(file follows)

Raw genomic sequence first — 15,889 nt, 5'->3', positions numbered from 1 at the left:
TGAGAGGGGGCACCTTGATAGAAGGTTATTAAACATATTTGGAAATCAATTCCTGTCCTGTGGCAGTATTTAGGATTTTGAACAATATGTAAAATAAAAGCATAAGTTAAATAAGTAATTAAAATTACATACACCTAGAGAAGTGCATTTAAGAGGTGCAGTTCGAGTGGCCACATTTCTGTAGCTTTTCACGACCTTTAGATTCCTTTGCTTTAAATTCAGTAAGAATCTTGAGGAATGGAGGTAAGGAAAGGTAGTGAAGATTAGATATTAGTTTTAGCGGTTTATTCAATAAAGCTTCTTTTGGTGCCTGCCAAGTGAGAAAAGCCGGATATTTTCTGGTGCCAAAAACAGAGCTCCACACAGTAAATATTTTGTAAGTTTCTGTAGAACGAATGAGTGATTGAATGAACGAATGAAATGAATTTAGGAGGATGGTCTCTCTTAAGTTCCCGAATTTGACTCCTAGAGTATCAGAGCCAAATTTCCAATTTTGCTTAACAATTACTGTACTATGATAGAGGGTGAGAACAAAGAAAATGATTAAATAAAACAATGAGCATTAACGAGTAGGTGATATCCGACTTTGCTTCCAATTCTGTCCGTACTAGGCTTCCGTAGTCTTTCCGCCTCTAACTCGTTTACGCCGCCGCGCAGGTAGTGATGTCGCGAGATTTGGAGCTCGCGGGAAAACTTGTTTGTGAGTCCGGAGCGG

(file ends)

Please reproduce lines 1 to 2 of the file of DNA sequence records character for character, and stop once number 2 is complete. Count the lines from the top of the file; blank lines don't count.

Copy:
Raw genomic sequence first — 15,889 nt, 5'->3', positions numbered from 1 at the left:
TGAGAGGGGGCACCTTGATAGAAGGTTATTAAACATATTTGGAAATCAATTCCTGTCCTGTGGCAGTATTTAGGATTTTGAACAATATGTAAAATAAAAGCATAAGTTAAATAAGTAATTAAAATTACATACACCTAGAGAAGTGCATTTAAGAGGTGCAGTTCGAGTGGCCACATTTCTGTAGCTTTTCACGACCTTTAGATTCCTTTGCTTTAAATTCAGTAAGAATCTTGAGGAATGGAGGTAAGGAAAGGTAGTGAAGATTAGATATTAGTTTTAGCGGTTTATTCAATAAAGCTTCTTTTGGTGCCTGCCAAGTGAGAAAAGCCGGATATTTTCTGGTGCCAAAAACAGAGCTCCACACAGTAAATATTTTGTAAGTTTCTGTAGAACGAATGAGTGATTGAATGAACGAATGAAATGAATTTAGGAGGATGGTCTCTCTTAAGTTCCCGAATTTGACTCCTAGAGTATCAGAGCCAAATTTCCAATTTTGCTTAACAATTACTGTACTATGATAGAGGGTGAGAACAAAGAAAATGATTAAATAAAACAATGAGCATTAACGAGTAGGTGATATCCGACTTTGCTTCCAATTCTGTCCGTACTAGGCTTCCGTAGTCTTTCCGCCTCTAACTCGTTTACGCCGCCGCGCAGGTAGTGATGTCGCGAGATTTGGAGCTCGCGGGAAAACTTGTTTGTGAGTCCGGAGCGG